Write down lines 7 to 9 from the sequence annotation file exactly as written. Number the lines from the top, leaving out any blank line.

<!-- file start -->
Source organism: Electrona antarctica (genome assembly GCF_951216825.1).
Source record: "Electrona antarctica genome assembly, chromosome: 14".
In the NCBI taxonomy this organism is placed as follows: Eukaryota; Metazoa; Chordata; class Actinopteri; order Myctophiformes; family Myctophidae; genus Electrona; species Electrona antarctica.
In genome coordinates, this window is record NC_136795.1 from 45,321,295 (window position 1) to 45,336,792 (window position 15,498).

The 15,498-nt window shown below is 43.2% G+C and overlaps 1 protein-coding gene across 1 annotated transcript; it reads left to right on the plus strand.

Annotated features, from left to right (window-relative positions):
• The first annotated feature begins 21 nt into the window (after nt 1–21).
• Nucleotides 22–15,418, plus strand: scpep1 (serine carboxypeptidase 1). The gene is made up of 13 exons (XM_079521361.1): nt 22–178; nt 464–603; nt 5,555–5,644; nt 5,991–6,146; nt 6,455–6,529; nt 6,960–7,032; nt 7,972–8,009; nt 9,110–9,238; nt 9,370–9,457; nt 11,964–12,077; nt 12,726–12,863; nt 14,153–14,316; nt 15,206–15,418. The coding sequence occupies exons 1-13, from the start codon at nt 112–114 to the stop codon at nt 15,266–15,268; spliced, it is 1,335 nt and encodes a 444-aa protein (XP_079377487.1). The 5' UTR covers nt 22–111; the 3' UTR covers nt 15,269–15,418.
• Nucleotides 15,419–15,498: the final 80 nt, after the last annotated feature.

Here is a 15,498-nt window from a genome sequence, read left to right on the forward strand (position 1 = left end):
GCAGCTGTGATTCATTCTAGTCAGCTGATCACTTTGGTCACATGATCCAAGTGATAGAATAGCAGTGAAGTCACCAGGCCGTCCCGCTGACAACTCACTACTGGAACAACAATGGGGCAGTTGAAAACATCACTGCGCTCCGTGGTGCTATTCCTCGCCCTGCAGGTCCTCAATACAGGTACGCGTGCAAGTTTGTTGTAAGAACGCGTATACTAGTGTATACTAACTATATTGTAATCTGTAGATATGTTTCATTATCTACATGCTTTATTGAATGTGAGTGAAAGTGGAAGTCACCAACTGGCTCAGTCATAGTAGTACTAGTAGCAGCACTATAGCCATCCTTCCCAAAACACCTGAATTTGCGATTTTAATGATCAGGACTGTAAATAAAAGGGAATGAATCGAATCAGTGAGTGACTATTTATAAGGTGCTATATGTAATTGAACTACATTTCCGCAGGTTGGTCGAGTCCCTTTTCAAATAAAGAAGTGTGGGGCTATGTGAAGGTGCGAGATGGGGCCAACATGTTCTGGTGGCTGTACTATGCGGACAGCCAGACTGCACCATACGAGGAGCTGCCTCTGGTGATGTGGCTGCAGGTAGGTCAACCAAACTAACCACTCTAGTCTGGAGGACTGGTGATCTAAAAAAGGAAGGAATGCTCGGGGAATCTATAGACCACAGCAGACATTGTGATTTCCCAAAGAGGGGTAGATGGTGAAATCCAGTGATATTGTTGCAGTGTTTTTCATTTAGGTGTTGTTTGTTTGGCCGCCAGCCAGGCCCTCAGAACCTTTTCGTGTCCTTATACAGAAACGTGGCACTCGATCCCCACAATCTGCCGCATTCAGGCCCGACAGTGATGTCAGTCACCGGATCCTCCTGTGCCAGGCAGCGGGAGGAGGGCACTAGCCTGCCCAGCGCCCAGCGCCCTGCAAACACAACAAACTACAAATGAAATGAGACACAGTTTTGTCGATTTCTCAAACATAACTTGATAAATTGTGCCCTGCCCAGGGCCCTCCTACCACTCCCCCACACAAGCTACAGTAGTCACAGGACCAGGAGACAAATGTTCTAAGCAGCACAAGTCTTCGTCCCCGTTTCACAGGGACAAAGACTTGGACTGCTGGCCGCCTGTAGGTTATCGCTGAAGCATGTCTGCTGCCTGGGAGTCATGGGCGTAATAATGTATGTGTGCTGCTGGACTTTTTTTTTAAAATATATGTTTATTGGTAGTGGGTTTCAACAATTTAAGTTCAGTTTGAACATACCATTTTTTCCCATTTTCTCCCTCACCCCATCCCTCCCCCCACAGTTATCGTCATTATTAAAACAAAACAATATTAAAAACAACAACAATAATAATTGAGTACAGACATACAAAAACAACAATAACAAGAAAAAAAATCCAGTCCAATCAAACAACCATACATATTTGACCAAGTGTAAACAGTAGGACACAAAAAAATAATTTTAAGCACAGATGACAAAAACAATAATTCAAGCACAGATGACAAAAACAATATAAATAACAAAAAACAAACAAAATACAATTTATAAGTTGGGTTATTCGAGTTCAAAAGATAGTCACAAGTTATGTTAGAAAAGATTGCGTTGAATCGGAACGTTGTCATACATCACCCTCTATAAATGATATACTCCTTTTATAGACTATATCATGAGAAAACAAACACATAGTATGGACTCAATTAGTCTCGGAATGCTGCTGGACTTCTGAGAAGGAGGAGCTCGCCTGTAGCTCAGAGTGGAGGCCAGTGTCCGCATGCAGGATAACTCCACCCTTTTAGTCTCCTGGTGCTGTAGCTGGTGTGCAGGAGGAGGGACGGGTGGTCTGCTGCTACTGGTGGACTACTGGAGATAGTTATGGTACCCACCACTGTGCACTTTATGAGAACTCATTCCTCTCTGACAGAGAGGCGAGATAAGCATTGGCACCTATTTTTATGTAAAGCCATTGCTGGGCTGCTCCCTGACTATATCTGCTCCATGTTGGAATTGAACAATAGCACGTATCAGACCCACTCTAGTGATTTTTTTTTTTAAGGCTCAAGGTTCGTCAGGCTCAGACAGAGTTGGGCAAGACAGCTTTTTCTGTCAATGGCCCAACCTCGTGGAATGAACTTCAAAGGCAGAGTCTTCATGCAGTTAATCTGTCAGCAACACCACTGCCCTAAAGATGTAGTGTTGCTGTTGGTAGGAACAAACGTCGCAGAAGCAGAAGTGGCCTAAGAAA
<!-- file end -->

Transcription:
• The first annotated feature begins 21 nt into the window (after nt 1–21).
• Nucleotides 22–15,418, plus strand: scpep1 (serine carboxypeptidase 1). The gene is made up of 13 exons (XM_079521361.1): nt 22–178; nt 464–603; nt 5,555–5,644; nt 5,991–6,146; nt 6,455–6,529; nt 6,960–7,032; nt 7,972–8,009; nt 9,110–9,238; nt 9,370–9,457; nt 11,964–12,077; nt 12,726–12,863; nt 14,153–14,316; nt 15,206–15,418. The coding sequence occupies exons 1-13, from the start codon at nt 112–114 to the stop codon at nt 15,266–15,268; spliced, it is 1,335 nt and encodes a 444-aa protein (XP_079377487.1). The 5' UTR covers nt 22–111; the 3' UTR covers nt 15,269–15,418.
• Nucleotides 15,419–15,498: the final 80 nt, after the last annotated feature.